Thus, when it comes to the sanctity of Shabbat – even with respect to Rabbinic prohibitions – there is a precedent of applying a “shev vi’al ta’aseh” and delaying the performance of even a mitzvah d’Orayta. However, the Gemara’s case is not perfectly identical to our situation. Chazal did not postpone the observance of the day itself; rather, they merely delayed one specific, relevant mitzvah.

But there is another case which more closely resembles our situation – namely, when Shushan Purim[2] falls on Shabbat (a “Purim Meshulash”, or “threefold Purim”). The Shulchan Aruch[3] ruled:

“When the 15th falls on Shabbat, the Megillah is not read on Shabbat. Instead, its reading is advanced to Erev Shabbat. And coins are collected for Matanot Lievyonim, and they are distributed on that same day. And on Shabbat, two Torah scrolls are taken out [to be read], and from the second one, we read: “And Amalek came”. And Al HaNissim is recited, but the seudat Purim does not take place until Sunday.”

Yet, here too, the essence of the day itself is not postponed. Instead, only those mitzvot which are likely to lead to chilul Shabbat are advanced or delayed. However, mitzvot which have no negative impact on Shabbat – Al HaNissim and the Torah reading for Purim – are not postponed.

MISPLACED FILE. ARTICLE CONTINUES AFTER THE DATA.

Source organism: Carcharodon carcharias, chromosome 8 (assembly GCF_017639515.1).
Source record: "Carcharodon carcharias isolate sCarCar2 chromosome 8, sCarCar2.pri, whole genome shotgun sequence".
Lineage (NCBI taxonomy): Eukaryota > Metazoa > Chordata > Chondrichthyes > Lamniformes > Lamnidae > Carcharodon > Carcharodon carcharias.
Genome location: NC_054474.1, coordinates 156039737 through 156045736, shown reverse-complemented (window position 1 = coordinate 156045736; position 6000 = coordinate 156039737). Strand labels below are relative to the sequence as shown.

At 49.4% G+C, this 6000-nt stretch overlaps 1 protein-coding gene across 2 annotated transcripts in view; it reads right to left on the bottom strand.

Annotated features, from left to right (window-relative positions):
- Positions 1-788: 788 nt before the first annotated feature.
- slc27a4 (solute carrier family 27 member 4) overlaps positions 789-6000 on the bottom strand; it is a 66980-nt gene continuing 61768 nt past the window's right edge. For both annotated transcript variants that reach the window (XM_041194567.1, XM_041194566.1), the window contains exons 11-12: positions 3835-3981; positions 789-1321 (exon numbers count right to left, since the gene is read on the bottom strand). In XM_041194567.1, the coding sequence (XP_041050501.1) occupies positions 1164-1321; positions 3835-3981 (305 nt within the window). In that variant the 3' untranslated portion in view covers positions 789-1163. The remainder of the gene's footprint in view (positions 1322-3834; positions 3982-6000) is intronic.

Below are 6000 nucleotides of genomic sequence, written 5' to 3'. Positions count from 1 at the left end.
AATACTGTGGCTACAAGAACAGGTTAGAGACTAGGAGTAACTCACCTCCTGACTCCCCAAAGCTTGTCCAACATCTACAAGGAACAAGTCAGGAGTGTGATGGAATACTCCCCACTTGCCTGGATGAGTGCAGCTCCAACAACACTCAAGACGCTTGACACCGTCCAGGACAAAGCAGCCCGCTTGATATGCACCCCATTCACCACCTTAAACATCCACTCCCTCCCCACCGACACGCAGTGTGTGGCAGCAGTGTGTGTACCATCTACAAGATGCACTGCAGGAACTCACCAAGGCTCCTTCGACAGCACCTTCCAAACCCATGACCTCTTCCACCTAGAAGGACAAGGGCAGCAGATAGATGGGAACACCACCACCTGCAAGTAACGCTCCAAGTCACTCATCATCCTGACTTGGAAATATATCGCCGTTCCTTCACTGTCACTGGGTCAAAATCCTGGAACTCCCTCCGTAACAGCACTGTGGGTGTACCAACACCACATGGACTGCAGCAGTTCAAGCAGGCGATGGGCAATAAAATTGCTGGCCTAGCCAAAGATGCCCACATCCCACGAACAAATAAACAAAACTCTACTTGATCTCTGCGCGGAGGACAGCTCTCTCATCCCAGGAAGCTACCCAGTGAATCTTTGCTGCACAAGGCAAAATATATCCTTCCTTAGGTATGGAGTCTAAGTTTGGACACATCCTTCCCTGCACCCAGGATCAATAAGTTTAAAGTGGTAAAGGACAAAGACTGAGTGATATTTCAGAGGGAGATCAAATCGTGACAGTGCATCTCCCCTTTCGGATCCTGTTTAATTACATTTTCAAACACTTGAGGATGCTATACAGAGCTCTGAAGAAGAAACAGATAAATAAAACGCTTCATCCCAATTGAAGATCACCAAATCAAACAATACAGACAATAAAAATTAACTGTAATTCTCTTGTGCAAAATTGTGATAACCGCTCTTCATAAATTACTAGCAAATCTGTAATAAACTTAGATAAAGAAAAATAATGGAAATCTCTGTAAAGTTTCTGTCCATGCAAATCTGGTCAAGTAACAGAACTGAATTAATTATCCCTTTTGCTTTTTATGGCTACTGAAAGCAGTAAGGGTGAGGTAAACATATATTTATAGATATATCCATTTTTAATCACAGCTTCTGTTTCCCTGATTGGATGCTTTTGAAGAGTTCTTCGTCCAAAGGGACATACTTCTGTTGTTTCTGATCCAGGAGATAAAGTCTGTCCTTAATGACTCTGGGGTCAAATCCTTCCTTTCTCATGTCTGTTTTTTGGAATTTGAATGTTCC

In order to answer our questions, we must first clarify whether or not Yom Ha’atzmaut’s essence is dependent on the Chief Rabbinate’s decree. If so, they should likewise have the authority to change the date for Shabbat’s sake.

Yet, since independence and the removal of the yoke of servitude to the nations of the world are the reasons that the Chief Rabbinate established this day as a chag, perhaps they are also the factors that endowed this day with its intrinsic essence. If this latter option is the case, then the dinim which can be observed on the 5th of Iyar – such as skipping Tachanun, recitingHallel, and the blessings of SheAsah Nissim (for those who maintain this custom) and SheHechiyanu -should not be postponed; only the festivities and the celebrations, which may lead to chilul Shabbat, should be pushed off to another day.